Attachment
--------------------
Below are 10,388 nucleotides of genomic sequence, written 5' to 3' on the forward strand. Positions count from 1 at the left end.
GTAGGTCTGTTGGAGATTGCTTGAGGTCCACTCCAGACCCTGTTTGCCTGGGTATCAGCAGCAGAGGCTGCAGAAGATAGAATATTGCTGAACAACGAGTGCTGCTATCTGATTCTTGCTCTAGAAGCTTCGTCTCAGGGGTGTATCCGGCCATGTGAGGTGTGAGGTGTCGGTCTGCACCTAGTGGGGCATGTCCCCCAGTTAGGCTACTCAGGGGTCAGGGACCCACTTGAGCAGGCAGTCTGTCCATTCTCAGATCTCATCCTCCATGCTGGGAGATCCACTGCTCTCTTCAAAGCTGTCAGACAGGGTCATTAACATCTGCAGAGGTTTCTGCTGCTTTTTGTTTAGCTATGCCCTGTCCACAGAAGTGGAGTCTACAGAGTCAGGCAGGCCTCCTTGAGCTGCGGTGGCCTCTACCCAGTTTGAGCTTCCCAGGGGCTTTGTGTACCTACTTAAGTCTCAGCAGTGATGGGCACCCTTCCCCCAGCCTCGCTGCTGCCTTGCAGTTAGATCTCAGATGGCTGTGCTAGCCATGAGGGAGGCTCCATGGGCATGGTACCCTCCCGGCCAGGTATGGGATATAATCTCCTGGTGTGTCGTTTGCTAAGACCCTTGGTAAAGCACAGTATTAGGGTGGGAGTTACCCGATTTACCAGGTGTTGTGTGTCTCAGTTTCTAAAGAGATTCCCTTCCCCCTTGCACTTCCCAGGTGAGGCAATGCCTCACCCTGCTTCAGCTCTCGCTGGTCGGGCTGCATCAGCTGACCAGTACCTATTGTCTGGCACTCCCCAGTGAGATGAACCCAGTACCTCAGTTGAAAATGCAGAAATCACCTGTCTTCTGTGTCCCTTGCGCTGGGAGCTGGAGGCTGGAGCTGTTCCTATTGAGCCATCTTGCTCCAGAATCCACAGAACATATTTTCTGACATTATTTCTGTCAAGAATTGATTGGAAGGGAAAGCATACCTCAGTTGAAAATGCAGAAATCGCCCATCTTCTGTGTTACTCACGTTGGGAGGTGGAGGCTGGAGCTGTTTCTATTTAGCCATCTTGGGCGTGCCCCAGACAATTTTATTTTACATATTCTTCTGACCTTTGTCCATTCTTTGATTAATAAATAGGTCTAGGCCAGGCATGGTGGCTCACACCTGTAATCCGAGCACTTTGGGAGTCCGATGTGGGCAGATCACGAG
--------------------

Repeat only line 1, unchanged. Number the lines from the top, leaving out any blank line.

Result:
Below are 10,388 nucleotides of genomic sequence, written 5' to 3' on the forward strand. Positions count from 1 at the left end.